A Terry stop is justified where there exists a reasonable suspicion based on articulable facts that the detainee has committed a crime. See United States v. Hensley, 469 U.S. 221, 226 (1985). The fact that Kellogg, the officer who originally pulled Fleming over, did not know why he stopped Fleming does not render the Terry stop illegal. In determining whether reasonable suspicion existed, " [w]e look to the collective knowledge of all the officers involved in the criminal investigation although all of the information known to the law enforcement officers involved in the investigation is not communicated to the officer who actually makes the stop." United States v. Sutton, 794 F.2d 1415, 1426 (9th Cir. 1986). While Kellogg did not know that there had been a domestic dispute involving Fleming, both the dispatcher and Specialist Howard did. We hold that a report of a domestic disturbance which names a suspect serves as an adequate basis for reasonable suspicion of criminal conduct on the part of the named individual. Therefore, the cumulative knowledge of all the officers involved satisfied the requisite standard of legality for a Terry stop. Id. Fleming's argument that he lawfully resisted an unlawful detention consequently fails.

In reviewing the sufficiency of the evidence of Fleming's conviction, we ask "whether, after viewing the evidence in the light most favorable to the prosecution, any rational trier of fact could have found the essential elements of the crime beyond a reasonable doubt." Jackson v. Virginia, 443 U.S. 307, 319 (1979) (emphasis in original). We hold that a rational trier of fact could have concluded from the record that Fleming intended to injure Specialist Howard. While we, sitting as a trial court, might have reached a different conclusion, that is not the inquiry.

The evidence at trial, viewed in the light most favorable to the government, indicates that Fleming behaved in a hostile and obstreperous manner throughout his encounter with the officers. We cannot hold that no reasonable trier of fact could have concluded that Fleming intended to injure Howard.

"Simple assault 'is committed by either a willful attempt to inflict injury upon the person of another, or by a threat to inflict injury upon the person of another which, when coupled with an apparent present ability, causes a reasonable apprehension of immediate bodily harm.' " United States v. Johnson, 637 F.2d 1224, 1242 n. 26 (9th Cir. 1980) (quoting United States v. Dupree, 544 F.2d 1050, 1051 (9th Cir. 1976)). There is some confusion over which of two definitions of "willful" applies. The first definition is "a specifically bad purpose on the part of the actor." The second definition of "willful" would "simply require that the actor know what he is doing." Id. We need not decide whether the crime of simple assault requires general or specific intent, because the evidence on record is sufficient to convince a rational trier of fact of Fleming's guilt under the more demanding specific intent definition. Thus, a trier of fact could find beyond a reasonable doubt that Fleming specifically intended to injure Howard when, after making threats and with knowledge that the officer was partially in his car, he rapidly started forward and then abruptly stopped the vehicle.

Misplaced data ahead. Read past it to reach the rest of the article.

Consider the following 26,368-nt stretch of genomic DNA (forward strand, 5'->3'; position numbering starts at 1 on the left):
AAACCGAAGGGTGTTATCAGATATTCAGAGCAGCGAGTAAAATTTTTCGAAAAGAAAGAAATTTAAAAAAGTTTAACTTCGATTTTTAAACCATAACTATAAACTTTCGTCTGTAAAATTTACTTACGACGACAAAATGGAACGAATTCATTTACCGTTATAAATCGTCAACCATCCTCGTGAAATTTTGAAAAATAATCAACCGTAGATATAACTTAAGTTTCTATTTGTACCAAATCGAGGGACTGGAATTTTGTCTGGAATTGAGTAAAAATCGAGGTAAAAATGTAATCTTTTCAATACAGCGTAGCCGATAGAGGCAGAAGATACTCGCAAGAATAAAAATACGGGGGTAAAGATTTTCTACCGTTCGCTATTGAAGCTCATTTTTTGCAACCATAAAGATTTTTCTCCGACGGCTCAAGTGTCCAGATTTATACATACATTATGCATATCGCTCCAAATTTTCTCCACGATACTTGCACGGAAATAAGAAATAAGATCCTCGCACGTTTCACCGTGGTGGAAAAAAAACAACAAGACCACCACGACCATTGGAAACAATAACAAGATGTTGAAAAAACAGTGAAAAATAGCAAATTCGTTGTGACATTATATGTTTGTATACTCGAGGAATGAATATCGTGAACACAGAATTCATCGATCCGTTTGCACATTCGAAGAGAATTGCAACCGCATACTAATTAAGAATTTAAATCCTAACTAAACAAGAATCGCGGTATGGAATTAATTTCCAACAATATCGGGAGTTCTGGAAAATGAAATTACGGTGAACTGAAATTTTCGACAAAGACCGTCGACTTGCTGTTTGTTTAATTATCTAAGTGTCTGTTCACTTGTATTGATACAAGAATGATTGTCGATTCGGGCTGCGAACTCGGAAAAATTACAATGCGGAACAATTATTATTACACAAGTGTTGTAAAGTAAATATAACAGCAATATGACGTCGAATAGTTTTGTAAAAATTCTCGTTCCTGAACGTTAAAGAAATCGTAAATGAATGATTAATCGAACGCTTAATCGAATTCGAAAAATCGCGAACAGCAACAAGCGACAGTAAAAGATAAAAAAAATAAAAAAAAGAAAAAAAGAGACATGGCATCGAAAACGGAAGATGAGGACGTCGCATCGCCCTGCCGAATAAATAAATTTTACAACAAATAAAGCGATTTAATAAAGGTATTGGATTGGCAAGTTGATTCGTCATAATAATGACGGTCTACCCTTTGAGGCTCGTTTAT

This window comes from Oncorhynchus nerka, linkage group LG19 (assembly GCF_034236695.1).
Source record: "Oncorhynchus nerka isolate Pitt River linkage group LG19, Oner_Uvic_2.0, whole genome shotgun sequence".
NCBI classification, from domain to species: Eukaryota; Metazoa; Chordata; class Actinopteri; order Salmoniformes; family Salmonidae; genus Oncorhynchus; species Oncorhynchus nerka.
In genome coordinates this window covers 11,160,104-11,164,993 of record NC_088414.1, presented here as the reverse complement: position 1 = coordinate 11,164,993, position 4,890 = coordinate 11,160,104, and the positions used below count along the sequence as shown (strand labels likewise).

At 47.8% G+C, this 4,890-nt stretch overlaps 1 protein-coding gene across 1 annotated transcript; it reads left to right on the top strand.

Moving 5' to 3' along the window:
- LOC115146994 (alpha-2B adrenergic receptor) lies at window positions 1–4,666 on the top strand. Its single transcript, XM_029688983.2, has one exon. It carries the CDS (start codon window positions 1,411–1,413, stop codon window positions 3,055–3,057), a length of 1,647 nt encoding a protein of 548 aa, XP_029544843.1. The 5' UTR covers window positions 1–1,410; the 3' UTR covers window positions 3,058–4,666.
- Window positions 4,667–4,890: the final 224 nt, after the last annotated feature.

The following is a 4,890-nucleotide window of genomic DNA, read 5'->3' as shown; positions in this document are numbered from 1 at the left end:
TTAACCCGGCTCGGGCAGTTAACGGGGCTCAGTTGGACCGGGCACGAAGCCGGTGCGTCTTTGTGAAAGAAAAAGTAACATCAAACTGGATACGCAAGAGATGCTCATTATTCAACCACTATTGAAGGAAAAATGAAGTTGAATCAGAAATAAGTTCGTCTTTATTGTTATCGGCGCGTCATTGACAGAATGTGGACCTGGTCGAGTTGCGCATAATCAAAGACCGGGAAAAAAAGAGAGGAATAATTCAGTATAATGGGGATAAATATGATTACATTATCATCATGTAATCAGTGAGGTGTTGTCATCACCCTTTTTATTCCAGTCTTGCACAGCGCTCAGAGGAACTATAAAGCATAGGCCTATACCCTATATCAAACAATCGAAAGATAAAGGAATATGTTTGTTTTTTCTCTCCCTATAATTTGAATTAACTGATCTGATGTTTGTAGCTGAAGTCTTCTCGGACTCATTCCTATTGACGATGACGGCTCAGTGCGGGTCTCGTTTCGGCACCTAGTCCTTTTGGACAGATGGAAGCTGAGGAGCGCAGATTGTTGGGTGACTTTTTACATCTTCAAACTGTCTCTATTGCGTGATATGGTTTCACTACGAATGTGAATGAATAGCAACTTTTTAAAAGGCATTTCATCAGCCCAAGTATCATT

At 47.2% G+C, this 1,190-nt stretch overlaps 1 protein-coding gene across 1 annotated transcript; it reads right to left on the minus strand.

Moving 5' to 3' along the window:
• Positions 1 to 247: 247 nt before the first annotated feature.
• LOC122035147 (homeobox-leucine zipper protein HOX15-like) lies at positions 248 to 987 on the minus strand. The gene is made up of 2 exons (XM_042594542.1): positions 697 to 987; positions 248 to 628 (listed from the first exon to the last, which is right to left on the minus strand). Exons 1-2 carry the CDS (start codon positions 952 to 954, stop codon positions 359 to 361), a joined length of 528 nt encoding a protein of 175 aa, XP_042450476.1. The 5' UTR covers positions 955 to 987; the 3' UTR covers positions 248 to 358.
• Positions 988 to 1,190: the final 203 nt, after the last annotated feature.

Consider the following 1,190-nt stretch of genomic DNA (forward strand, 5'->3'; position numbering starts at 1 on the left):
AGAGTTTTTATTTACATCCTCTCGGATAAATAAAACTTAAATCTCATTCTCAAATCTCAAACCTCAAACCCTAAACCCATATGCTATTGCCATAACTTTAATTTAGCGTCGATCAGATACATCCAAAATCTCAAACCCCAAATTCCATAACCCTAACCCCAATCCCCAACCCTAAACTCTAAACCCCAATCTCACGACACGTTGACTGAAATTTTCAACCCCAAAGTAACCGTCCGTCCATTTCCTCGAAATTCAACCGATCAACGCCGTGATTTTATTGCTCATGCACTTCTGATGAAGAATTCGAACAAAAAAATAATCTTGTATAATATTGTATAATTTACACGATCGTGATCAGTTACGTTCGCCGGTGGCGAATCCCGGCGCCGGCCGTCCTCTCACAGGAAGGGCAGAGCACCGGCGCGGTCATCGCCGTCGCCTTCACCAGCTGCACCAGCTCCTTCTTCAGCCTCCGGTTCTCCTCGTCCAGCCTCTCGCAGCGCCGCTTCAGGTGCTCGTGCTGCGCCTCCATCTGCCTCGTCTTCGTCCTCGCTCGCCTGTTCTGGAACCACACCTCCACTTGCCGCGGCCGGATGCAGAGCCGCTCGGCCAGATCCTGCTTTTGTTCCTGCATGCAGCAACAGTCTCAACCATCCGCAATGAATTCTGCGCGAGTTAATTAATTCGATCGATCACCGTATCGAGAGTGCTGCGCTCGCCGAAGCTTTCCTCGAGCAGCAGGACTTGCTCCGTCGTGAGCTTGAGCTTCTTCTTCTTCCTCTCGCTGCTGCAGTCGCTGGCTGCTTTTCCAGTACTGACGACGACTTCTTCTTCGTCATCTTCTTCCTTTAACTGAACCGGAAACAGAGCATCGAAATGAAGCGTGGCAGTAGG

Under a de novo review, we might have reached a different conclusion. Our duty as an appellate court, however, requires us only to ask whether, viewing the evidence in the light most favorable to the government, a trier of fact could rationally find beyond a reasonable doubt that Fleming intended to injure Specialist Howard. Because there was sufficient evidence for such a finding, we AFFIRM Fleming's conviction.

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This disposition is not appropriate for publication and may not be cited to or by the courts of this circuit except as provided by 9th Cir.R. 36-3